A British film festival on “Playing the Bitch” has sparked a fierce debate over when the use of the word is acceptable and if the nasty women trope can be reclaimed.
From Cersei Lannister in Game of Thrones to Olivia Colman’s Oscar-winning performance as a scheming Queen Anne in The Favourite, a slew of nasty women are winning kudos in popular film and television.
Their rise in popular culture could be fueled by #MeToo campaigns and a backlash against right-wing populism that often seemed to have contempt for women, said Mary Harrod, an associate professor at the University of Warwick.
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“There have been ‘bitches’ in cinema for a long time,” she said.
“What’s interesting now ... is there has been a shift that’s much more about female authorship and women creating angry, nasty characters but they are shown to be made that way by the inequalities of our society and that’s quite striking.”
Women are still under-represented on screen. Only about a third of speaking characters in top-grossing films last year and less than half of leading US television shows were female, according to research by San Diego State University.
In a male-dominated industry women can face stereotyped roles, such as the femme fatale, scheming social climber or untrustworthy double-crosser.
However, an upcoming season looking at “bitches” on the silver screen by the British Film Institute (BFI) has sparked a backlash from some feminist critics.
It “presumably aims to reclaim language that has been consistently used to insult, diminish and undermine women,” said a letter signed by 300 academics and supporters which was sent to the BFI in December but only came to light this week.
They argued plans for the series, dominated by films by male directors, “parrots rather than questions the misogynist logics that inform so much Hollywood cinema.”
The criticism has been rejected by the BFI, with creative director Heather Stewart saying their focus is on what the trope says about the images of women in popular culture.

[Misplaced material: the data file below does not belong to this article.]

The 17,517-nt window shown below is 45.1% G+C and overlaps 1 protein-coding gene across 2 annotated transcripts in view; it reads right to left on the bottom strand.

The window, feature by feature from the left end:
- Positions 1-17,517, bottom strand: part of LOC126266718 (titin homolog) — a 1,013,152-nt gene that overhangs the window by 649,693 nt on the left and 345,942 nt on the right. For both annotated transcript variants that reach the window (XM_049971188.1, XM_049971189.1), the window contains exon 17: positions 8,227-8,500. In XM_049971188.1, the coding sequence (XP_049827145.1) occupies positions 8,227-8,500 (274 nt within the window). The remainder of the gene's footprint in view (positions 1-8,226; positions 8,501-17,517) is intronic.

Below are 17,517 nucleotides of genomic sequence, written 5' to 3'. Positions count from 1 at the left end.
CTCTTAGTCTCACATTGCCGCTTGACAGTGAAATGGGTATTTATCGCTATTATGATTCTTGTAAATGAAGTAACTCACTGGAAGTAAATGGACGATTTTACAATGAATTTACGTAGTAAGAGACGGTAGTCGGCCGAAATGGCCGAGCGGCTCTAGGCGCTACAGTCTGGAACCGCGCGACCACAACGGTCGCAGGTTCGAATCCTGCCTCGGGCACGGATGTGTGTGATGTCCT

“It’s about representation — not real life,” she said.
“Some people are saying you should not be saying the word bitch but I don’t know what other word describes this (trope).”
The word bitch still has the power to hurt and shock. Rights campaigners said it was often used to demean women and girls.
The term “bitch” appeared in more than a quarter of the street harassment incidents reported to the Catcalls of London social media campaign.
“I do see it all the time and it’s always used in a derogatory way. Men do absolutely use it to cause hurt,” said Farah Benis, who runs the campaign.
Charity Plan International UK, which carried out research last year finding 38 percent of British girls experience street harassment at least once a month, also found the word bitch was “widely used” in such abuse.
A slowly growing number of women are reclaiming the term, said Eleanor Maier, an editor at the Oxford English Dictionary.
She said offensive uses exist alongside “a more neutral and positive use to refer to any women or girl, or as a form of address” and it is now “quite common” to be used as a greeting.
Benis agreed, saying it was definitely “used in both ways.”
“I know loads of women who use it and I use it with my friends — I think it’s a way to take away the derogatory use of it and reclaim it,” she said.
Meanwhile, Stewart argued audience reactions to on-screen bitches are often more nuanced than simply viewing them as baddies.
Young women in particular seem to be warming to tough women such as Meryl Streep’s terrifying fashion editor in the Devil Wears Prada, she argued, as they look to characters who take control in their own lives instead of demure heroines of old.
“There were lots of young women on Twitter talking about how they couldn’t stand the Anne Hathaway character — the ‘good’ character, the protagonist — who was prepared to give up seeking power in the world of publishing to go off with her drippy boyfriend,” she said.
“They liked the Meryl Streep character who was in charge.”
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